After pushing to €1.1908, the pound tanked versus the euro late in the US session. The pound dropped to a low of €1.1819, near to where it closed the session. The pair remains under pressure in early trade on Wednesday.
The pound tanked following the release of the latest YouGov MRP poll. This is the poll that famously predicted that Theresa May would lose her majority in 2017. The MRP poll showed that the Tory lead is receding with just one day to go until the general election. This poll shows that the chances of a hung Parliament are now greater than previously. The pound dropped as a hung parliament is tied to further indecision and delay over Brexit meaning that the lingering Brexit uncertainty that has weighed on the UK economy could continue.
A slew of worse than expected data on Tuesday also dampened demand for the pound. UK GDP data, industrial output and construction data as well as the UK trade balance all surprised to the downside, painting a pretty grim picture of the UK economy as it approaches the end of the year.
With no data to distract, it is all about the polls for sterling today.
Euro Buoyed By Encouraging ZEW Data
The euro was broadly in demand in the previous session, just fractionally less than the pound. Euro investors cheered improved sentiment in both the eurozone and Germany. German investor sentiment brightened to the strongest level in almost two years. The ZEW sentiment survey index increased from -2.1 to a better than forecast 10.7. This was its first positive reding since April amid optimism that trade tensions between the US and China are slowly dissipating.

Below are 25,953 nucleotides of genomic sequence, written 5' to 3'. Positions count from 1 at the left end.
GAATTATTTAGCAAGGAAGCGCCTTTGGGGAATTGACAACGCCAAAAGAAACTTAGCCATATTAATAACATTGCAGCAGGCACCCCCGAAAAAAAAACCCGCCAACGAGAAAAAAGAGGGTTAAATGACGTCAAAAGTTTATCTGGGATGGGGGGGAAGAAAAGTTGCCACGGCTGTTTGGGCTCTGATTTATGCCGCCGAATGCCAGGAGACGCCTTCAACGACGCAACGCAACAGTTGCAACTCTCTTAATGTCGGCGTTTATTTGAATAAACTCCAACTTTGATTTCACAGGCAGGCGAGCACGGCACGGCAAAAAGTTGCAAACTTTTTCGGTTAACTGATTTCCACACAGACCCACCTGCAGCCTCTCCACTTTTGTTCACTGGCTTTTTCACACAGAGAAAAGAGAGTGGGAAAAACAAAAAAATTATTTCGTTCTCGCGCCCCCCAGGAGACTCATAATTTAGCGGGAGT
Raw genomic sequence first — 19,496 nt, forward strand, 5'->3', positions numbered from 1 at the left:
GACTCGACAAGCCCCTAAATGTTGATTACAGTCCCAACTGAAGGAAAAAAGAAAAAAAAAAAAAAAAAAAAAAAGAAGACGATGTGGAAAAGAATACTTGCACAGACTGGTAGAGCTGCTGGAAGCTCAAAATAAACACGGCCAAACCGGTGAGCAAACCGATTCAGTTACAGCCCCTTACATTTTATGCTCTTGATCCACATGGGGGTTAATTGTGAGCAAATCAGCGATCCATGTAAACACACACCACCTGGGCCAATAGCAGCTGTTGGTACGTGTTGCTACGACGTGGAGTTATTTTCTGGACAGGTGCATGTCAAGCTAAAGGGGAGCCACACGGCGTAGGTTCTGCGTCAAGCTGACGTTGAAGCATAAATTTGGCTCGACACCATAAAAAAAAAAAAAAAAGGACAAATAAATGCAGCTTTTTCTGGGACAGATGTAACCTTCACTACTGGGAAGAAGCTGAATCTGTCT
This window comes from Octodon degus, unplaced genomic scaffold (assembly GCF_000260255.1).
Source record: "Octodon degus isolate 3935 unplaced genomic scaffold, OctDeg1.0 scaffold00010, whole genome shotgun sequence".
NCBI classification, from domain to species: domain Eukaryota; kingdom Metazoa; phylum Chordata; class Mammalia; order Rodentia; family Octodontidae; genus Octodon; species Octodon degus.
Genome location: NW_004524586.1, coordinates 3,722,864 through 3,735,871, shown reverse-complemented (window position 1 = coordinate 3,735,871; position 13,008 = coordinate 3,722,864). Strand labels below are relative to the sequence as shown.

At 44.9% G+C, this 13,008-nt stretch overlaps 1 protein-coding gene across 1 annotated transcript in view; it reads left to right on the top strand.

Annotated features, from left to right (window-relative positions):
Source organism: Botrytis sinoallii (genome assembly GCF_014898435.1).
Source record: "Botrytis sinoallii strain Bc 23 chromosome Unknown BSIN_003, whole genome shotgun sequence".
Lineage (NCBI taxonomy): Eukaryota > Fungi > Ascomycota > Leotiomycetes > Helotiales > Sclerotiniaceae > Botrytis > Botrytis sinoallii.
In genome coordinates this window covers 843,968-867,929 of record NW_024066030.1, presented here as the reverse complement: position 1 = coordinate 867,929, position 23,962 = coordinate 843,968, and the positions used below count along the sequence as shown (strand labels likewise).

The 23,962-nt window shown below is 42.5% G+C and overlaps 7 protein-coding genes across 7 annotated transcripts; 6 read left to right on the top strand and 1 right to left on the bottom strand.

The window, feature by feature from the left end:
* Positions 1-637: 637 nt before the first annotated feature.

The data, along with unexpectedly strong German export data earlier in the week has helped boost hopes that Europe’s largest economy will avoid a contraction in the final quarter. There is growing optimism that the slowdown could be bottoming out.
Today there is no high impacting eurozone data due to be released. However, several important US data points and the FOMC rate decision to come. Given that the euro trade inversely to the dollar, the euro could experience heightened volatility on the back of dollar movements.
|What do these figures mean?|
|When measuring the value of a pair of currencies, one set equals 1 unit and the other shows the current equivalent. As the market moves, the amount will vary from minute to minute.
For example, it could be written:
1 GBP = 1.13990 EUR
Here, £1 is equivalent to approximately €1.14. This specifically measures the pound’s worth against the euro. If the euro amount increases in this pairing, it’s positive for the pound.
Or, if you were looking at it the other way around:
1 EUR = 0.87271 GBP
In this example, €1 is equivalent to approximately £0.87. This measures the euro’s worth versus the British pound. If the sterling number gets larger, it’s good news for the euro.